Why We Celebrate Juneteenth
155 years ago, today, Union army general Gordon Granger announced to an audience in Galveston, Texas, that all slaves in Texas were now free. This remarkable event gave birth to Juneteenth, the unofficial holiday many black Americans celebrate to commemorate this historical event. It is important to note that while this proclamation was not responsible for setting the enslaved free (it was the Emancipation Proclamation responsible for officially ending slavery), it is significant, as it represented a changing tide in American history. During this time, Texas was one of the most isolated slave states, with an exceptionally low presence of Union troops. As a result, the Emancipation Proclamation was largely ignored and hardly enforced. The idea that freedom reached even the most resistant and remote places in America during that time inspired the black community in Galveston, Texas, to band together and create a day to look back on for many years to come.
Overtime, Juneteenth has evolved to represent more than the important events that occurred in Galveston, Texas. With the uphill battle ahead of the now freed black Americans across the country, Juneteenth became a representation of the struggles and victories of our history. From the ending of slavery to the civil rights legislation eventually implemented, Juneteenth represents, today, the story of the black community’s fight for freedom.
I still remember the first time I celebrated Juneteenth. My late grandmother made it her business to teach my siblings and me everything there was to know about our cultural traditions. Unlike other major holidays in the US, Juneteenth is usually not taught in school, nor is it widely celebrated. Apart from Texas, most states do not recognize it as a holiday, nor is it recognized as a federal holiday. Because of this, I was unaware of what the holiday was all about. Luckily, my grandmother took me to a Juneteenth celebration around the time I was in middle school to teach me about my history. I remember vividly the smell of sweet bar-b-que in the air and the sound of African beats in my ears. Everywhere I looked, there were beautiful black people rocking afros, wearing African garments, and joyfully greeting strangers like they knew each other in a different life. It was the first time I felt an intensely satisfying pride in my blackness. It was as if there was an unspoken link between everyone there that made us closer than we actually were. It wasn’t until my grandmother explained to me the origin and purpose of the holiday that I realized the proverbial link I felt was our shared struggle as a community and the history that brought us together at a park in Oakland, California, to celebrate our freedom.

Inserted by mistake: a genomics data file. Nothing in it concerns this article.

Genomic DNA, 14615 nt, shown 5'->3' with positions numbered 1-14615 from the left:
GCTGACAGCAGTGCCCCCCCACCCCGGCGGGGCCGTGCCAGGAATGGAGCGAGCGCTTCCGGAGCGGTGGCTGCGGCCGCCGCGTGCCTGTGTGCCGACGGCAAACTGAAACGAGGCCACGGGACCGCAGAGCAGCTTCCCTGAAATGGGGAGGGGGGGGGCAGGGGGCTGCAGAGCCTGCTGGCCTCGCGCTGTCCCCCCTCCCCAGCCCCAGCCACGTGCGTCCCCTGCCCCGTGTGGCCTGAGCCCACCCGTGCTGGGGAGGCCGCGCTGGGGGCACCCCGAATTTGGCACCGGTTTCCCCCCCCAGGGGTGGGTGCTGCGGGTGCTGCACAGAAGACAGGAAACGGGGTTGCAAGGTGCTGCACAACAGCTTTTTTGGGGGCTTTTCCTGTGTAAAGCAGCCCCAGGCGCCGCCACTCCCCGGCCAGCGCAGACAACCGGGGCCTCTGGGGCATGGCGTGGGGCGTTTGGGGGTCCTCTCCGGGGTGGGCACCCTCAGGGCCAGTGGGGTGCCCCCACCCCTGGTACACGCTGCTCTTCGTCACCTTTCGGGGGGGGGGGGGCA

As a little girl, that experience was priceless. It helped shape in me a deep sense of belonging and pride. To learn from those that came before me about the resilience and strength of my ancestors helped me stand a little taller, hold my head up a little higher, and fight for my place in this world a little longer.
We are now living in a time where the national conversation is centered around the black experience. People across the nation are eager to learn from black people and are wondering what they can do to amplify black voices. As a proud black woman, I am often asked what one can do to be part of the change we so desperately need to see. My first answer always is: educate yourself. Learn as much as you can about black history and continue to do so even when black culture is not at the forefront of conversation. Learning about Juneteenth and the many historical events that happened on our quest towards liberation is not just black history, it is American history.
Juneteenth is the perfect holiday to reflect on how far the black community has come and how far we need to go. As lovers of freedom, justice, and liberty, we can look back clearly at our history and see how these God-given rights were withheld from black slaves and how because those rights were withheld for so long, we can still see the residue of their effects. Together, we can create a more free, a more just, and a more liberated nation that honors the many black slaves who were refused the opportunity to live freely.